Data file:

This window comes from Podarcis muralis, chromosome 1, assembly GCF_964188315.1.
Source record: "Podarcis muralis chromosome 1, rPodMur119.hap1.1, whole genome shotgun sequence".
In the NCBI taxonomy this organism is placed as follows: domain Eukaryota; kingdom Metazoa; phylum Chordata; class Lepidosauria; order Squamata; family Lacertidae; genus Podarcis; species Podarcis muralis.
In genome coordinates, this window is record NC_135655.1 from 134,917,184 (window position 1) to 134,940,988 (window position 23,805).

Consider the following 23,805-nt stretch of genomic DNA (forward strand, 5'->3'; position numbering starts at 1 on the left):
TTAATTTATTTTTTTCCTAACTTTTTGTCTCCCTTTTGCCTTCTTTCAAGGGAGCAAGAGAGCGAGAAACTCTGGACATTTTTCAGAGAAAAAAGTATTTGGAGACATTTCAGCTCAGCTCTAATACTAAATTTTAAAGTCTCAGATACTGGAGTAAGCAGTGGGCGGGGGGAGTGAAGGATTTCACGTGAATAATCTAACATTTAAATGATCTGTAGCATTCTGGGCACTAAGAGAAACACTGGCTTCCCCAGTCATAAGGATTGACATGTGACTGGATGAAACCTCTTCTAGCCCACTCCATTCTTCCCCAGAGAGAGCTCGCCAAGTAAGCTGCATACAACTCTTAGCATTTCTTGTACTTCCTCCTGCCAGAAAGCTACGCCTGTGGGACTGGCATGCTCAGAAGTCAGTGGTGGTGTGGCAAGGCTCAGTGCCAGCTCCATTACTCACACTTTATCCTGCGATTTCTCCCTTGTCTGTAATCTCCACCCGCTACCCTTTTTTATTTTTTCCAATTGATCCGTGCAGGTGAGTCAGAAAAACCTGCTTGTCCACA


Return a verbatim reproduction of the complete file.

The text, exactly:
This window comes from Podarcis muralis, chromosome 1, assembly GCF_964188315.1.
Source record: "Podarcis muralis chromosome 1, rPodMur119.hap1.1, whole genome shotgun sequence".
In the NCBI taxonomy this organism is placed as follows: domain Eukaryota; kingdom Metazoa; phylum Chordata; class Lepidosauria; order Squamata; family Lacertidae; genus Podarcis; species Podarcis muralis.
In genome coordinates, this window is record NC_135655.1 from 134,917,184 (window position 1) to 134,940,988 (window position 23,805).

Consider the following 23,805-nt stretch of genomic DNA (forward strand, 5'->3'; position numbering starts at 1 on the left):
TTAATTTATTTTTTTCCTAACTTTTTGTCTCCCTTTTGCCTTCTTTCAAGGGAGCAAGAGAGCGAGAAACTCTGGACATTTTTCAGAGAAAAAAGTATTTGGAGACATTTCAGCTCAGCTCTAATACTAAATTTTAAAGTCTCAGATACTGGAGTAAGCAGTGGGCGGGGGGAGTGAAGGATTTCACGTGAATAATCTAACATTTAAATGATCTGTAGCATTCTGGGCACTAAGAGAAACACTGGCTTCCCCAGTCATAAGGATTGACATGTGACTGGATGAAACCTCTTCTAGCCCACTCCATTCTTCCCCAGAGAGAGCTCGCCAAGTAAGCTGCATACAACTCTTAGCATTTCTTGTACTTCCTCCTGCCAGAAAGCTACGCCTGTGGGACTGGCATGCTCAGAAGTCAGTGGTGGTGTGGCAAGGCTCAGTGCCAGCTCCATTACTCACACTTTATCCTGCGATTTCTCCCTTGTCTGTAATCTCCACCCGCTACCCTTTTTTATTTTTTCCAATTGATCCGTGCAGGTGAGTCAGAAAAACCTGCTTGTCCACA